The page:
BigQuery table retention*
Have you spotted a theme yet? Data retention in GA4 has a lot of quirks, so we won’t be surprised if many users fail to get this right.
Unfortunately as you can imagine, we’ve discovered some of these the hard way when working with our own clients. So here’s 1 final gotcha to be aware of when working with data retention in GA4 and BigQuery. This time the issue however is on the Google Cloud side, not so much a GA4 product issue itself.
When linking GA4 and BigQuery with a Google Cloud project that does not yet have an associated Cloud Billing Account linked to it, the BigQuery table setting will default to a maximum retention period of ONLY 60 days.
When you haven’t yet linked to a Google Cloud Billing Account, the default table expiration is set to a hard 60 day limit.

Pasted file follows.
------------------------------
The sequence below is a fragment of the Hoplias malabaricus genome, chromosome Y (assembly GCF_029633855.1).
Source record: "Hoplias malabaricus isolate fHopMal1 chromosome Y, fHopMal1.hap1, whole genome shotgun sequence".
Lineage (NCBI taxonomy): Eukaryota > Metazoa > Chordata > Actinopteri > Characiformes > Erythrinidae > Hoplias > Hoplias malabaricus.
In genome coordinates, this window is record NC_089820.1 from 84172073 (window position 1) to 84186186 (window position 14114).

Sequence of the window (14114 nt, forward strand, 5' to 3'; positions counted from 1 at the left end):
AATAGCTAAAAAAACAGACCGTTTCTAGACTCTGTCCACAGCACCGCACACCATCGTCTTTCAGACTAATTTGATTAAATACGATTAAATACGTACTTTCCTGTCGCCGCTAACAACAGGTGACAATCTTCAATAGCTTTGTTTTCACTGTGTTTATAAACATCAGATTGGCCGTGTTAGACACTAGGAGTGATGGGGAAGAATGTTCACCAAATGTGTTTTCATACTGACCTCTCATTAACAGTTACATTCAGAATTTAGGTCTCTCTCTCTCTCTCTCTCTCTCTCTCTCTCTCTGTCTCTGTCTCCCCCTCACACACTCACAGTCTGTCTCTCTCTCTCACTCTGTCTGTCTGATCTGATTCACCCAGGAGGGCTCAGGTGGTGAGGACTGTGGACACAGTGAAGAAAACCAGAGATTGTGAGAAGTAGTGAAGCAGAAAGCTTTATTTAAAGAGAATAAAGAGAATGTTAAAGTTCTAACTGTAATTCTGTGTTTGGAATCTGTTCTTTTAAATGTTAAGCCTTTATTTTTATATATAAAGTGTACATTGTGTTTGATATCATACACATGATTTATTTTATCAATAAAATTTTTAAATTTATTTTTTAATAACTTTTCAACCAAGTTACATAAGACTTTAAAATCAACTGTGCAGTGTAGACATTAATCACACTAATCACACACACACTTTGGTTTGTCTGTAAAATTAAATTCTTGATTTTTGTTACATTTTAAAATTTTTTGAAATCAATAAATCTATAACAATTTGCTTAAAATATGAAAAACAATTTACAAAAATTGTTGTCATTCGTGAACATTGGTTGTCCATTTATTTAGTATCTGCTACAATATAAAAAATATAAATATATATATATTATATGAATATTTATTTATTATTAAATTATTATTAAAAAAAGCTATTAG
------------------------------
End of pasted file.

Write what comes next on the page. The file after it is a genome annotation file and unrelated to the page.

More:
If you try to adjust this setting without being linked to a Cloud Billing Account, you’ll see the following error message.
Here is where things get a bit tricky.
If you link or create a new Cloud Billing Account, you’ll need to remember to proactively go back to your table settings and increase your table expiry to ‘never’ or cap it at ideally a much higher internal (than 60 days) that suits your business. Simply adding a billing account won’t change this setting for you, so be extra vigilant when checking this configuration to ensure you’re getting data retention beyond 60 days.
Don’t forget if you need help with data retention, understanding the value proposition of having GA4 data in BigQuery data, or even pushing your GA4 data to your own non Google data warehouse, Louder is here to help. Get in touch!